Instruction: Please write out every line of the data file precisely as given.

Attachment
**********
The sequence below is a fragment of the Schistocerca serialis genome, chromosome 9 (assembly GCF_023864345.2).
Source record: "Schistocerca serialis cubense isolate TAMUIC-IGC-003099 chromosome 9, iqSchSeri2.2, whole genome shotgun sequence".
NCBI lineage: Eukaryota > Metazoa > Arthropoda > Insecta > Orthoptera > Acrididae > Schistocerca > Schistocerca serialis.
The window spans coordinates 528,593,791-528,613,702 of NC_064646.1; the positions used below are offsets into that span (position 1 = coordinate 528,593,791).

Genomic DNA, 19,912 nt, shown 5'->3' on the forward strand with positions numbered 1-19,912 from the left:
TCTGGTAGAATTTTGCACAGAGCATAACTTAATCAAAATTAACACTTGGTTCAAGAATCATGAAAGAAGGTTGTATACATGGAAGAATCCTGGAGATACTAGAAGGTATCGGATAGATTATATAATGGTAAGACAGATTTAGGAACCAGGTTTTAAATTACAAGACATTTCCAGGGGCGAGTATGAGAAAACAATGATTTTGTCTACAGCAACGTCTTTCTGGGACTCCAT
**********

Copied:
The sequence below is a fragment of the Schistocerca serialis genome, chromosome 9 (assembly GCF_023864345.2).
Source record: "Schistocerca serialis cubense isolate TAMUIC-IGC-003099 chromosome 9, iqSchSeri2.2, whole genome shotgun sequence".
NCBI lineage: Eukaryota > Metazoa > Arthropoda > Insecta > Orthoptera > Acrididae > Schistocerca > Schistocerca serialis.
The window spans coordinates 528,593,791-528,613,702 of NC_064646.1; the positions used below are offsets into that span (position 1 = coordinate 528,593,791).

Genomic DNA, 19,912 nt, shown 5'->3' on the forward strand with positions numbered 1-19,912 from the left:
TCTGGTAGAATTTTGCACAGAGCATAACTTAATCAAAATTAACACTTGGTTCAAGAATCATGAAAGAAGGTTGTATACATGGAAGAATCCTGGAGATACTAGAAGGTATCGGATAGATTATATAATGGTAAGACAGATTTAGGAACCAGGTTTTAAATTACAAGACATTTCCAGGGGCGAGTATGAGAAAACAATGATTTTGTCTACAGCAACGTCTTTCTGGGACTCCAT